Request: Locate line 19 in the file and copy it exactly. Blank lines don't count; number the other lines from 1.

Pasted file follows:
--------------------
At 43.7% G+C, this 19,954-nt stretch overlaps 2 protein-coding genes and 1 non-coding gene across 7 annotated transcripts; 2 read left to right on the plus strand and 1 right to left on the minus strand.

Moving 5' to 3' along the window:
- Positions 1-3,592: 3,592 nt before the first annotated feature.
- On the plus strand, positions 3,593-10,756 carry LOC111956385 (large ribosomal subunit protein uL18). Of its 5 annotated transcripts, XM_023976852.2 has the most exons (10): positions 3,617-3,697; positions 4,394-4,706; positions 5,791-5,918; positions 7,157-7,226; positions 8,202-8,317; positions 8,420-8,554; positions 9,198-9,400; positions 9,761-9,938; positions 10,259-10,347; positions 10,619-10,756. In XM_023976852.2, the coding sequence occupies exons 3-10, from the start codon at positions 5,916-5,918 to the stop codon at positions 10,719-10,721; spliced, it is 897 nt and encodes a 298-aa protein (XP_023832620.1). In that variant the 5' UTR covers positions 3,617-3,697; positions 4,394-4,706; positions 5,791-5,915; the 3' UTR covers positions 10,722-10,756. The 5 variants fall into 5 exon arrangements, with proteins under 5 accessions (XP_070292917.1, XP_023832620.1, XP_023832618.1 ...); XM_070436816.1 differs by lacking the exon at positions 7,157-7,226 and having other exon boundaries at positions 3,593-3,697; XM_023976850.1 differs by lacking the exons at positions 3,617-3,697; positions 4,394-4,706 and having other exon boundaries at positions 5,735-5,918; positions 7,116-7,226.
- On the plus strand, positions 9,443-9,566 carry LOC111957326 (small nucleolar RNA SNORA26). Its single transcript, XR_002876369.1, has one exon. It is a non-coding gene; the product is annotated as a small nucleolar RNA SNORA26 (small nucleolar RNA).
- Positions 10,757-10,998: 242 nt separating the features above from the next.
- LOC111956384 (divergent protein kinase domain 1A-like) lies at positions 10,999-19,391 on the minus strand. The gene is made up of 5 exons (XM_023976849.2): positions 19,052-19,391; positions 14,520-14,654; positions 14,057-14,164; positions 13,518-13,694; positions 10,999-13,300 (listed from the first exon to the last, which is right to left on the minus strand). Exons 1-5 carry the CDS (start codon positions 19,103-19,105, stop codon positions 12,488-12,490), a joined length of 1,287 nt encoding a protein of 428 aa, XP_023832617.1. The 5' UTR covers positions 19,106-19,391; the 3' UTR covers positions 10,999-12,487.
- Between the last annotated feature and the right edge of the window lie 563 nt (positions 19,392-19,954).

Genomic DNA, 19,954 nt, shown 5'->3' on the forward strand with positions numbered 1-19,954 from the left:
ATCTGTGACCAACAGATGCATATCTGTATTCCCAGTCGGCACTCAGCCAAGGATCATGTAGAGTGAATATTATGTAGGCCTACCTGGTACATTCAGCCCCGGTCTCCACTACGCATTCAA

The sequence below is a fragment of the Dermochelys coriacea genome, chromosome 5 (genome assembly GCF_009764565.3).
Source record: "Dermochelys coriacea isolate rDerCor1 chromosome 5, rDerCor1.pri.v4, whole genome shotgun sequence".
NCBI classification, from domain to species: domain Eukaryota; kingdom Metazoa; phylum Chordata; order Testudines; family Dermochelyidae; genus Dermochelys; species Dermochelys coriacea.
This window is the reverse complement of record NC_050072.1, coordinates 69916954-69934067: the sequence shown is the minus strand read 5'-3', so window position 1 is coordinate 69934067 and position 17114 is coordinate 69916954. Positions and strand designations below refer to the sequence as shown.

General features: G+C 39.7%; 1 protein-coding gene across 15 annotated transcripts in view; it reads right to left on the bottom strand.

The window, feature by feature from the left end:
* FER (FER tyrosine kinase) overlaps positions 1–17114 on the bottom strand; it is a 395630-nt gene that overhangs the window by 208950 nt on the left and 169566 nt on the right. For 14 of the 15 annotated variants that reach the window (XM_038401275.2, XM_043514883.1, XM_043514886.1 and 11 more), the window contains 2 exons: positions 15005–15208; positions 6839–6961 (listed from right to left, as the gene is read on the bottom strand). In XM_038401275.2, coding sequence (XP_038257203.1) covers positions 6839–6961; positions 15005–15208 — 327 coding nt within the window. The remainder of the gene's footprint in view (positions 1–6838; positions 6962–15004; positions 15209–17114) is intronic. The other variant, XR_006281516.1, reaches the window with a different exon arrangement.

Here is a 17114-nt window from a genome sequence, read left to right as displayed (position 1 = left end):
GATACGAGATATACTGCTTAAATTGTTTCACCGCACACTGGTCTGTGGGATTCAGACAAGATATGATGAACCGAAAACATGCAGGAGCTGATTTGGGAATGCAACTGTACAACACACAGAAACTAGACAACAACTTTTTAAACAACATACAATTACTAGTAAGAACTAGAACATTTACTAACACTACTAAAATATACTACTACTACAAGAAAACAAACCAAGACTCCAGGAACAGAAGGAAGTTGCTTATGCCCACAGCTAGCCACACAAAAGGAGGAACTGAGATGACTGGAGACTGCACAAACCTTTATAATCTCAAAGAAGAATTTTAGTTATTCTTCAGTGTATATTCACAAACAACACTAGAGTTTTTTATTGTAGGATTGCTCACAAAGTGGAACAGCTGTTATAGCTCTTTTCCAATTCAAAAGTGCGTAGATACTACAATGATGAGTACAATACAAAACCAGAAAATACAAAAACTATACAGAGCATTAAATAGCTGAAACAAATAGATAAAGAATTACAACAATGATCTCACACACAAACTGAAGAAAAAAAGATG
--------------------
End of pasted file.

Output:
GATACGAGATATACTGCTTAAATTGTTTCACCGCACACTGGTCTGTGGGATTCAGACAAGATATGATGAACCGAAAACATGCAGGAGCTGATTTGGGAATGCAACTGTACAACACACAGAAACTAGACAACAACTTTTTAAACAACATACAATTACTAGTAAGAACTAGAACATTTACTAACACTACTAAAATATACTACTACTACAAGAAAACAAACCAAGACTCCAGGAACAGAAGGAAGTTGCTTATGCCCACAGCTAGCCACACAAAAGGAGGAACTGAGATGACTGGAGACTGCACAAACCTTTATAATCTCAAAGAAGAATTTTAGTTATTCTTCAGTGTATATTCACAAACAACACTAGAGTTTTTTATTGTAGGATTGCTCACAAAGTGGAACAGCTGTTATAGCTCTTTTCCAATTCAAAAGTGCGTAGATACTACAATGATGAGTACAATACAAAACCAGAAAATACAAAAACTATACAGAGCATTAAATAGCTGAAACAAATAGATAAAGAATTACAACAATGATCTCACACACAAACTGAAGAAAAAAAGATG